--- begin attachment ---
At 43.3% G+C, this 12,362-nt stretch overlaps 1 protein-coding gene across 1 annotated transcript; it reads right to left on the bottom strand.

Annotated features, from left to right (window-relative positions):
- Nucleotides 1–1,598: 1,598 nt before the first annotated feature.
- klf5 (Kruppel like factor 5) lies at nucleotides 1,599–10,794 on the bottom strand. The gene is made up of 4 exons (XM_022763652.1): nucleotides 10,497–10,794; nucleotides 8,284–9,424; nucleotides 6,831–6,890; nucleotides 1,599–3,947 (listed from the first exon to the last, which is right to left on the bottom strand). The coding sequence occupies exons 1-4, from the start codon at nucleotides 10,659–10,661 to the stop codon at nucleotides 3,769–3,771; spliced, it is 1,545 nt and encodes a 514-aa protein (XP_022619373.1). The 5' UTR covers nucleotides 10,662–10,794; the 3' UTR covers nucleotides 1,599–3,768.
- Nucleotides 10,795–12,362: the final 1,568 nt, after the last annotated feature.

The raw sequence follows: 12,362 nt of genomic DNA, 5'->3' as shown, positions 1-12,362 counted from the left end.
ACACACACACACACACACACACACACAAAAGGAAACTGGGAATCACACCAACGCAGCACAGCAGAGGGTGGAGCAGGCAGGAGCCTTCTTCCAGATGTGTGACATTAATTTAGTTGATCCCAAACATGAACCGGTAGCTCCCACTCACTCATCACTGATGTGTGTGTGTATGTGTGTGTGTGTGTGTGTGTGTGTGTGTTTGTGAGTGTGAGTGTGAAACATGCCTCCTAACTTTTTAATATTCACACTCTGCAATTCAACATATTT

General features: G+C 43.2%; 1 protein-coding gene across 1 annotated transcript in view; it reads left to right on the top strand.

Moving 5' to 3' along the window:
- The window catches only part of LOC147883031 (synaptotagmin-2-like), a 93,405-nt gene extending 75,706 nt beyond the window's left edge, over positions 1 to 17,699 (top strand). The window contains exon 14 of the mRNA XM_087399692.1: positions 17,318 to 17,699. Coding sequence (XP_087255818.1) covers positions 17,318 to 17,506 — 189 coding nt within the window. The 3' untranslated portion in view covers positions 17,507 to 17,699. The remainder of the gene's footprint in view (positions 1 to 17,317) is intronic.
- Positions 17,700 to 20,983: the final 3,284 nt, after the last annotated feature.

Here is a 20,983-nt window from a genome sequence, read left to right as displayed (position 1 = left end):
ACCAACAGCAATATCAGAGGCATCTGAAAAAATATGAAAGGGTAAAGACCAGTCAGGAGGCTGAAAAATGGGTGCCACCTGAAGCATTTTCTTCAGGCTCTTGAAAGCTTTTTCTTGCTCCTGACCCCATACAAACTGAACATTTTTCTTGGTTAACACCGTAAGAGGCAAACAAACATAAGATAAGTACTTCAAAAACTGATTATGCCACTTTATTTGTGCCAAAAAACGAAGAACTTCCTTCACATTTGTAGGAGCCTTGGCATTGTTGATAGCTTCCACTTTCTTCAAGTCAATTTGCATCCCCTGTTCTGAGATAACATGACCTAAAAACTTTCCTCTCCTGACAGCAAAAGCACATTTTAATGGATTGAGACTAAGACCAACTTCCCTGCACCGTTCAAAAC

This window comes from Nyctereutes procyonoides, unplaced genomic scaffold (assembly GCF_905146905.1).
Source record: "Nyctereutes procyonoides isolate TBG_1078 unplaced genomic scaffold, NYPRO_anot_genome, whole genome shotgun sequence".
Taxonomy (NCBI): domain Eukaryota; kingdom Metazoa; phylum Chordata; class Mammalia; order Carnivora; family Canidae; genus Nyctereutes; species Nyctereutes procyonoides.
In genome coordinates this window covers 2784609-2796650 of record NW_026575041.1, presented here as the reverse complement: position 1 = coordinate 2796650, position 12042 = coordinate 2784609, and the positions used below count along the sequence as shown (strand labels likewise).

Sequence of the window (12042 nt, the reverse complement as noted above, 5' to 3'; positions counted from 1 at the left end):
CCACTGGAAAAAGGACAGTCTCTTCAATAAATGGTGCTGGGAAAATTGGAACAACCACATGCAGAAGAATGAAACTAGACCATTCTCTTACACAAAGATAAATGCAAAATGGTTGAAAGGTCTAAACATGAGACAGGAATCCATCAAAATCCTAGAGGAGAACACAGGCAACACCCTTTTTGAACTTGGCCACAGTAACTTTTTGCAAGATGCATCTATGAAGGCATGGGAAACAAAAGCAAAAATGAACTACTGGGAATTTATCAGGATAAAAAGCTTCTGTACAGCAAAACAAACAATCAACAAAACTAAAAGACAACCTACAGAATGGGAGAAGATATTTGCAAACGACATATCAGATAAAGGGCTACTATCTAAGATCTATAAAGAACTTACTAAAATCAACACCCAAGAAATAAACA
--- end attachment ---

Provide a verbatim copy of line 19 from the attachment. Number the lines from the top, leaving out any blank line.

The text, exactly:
CCACTGGAAAAAGGACAGTCTCTTCAATAAATGGTGCTGGGAAAATTGGAACAACCACATGCAGAAGAATGAAACTAGACCATTCTCTTACACAAAGATAAATGCAAAATGGTTGAAAGGTCTAAACATGAGACAGGAATCCATCAAAATCCTAGAGGAGAACACAGGCAACACCCTTTTTGAACTTGGCCACAGTAACTTTTTGCAAGATGCATCTATGAAGGCATGGGAAACAAAAGCAAAAATGAACTACTGGGAATTTATCAGGATAAAAAGCTTCTGTACAGCAAAACAAACAATCAACAAAACTAAAAGACAACCTACAGAATGGGAGAAGATATTTGCAAACGACATATCAGATAAAGGGCTACTATCTAAGATCTATAAAGAACTTACTAAAATCAACACCCAAGAAATAAACA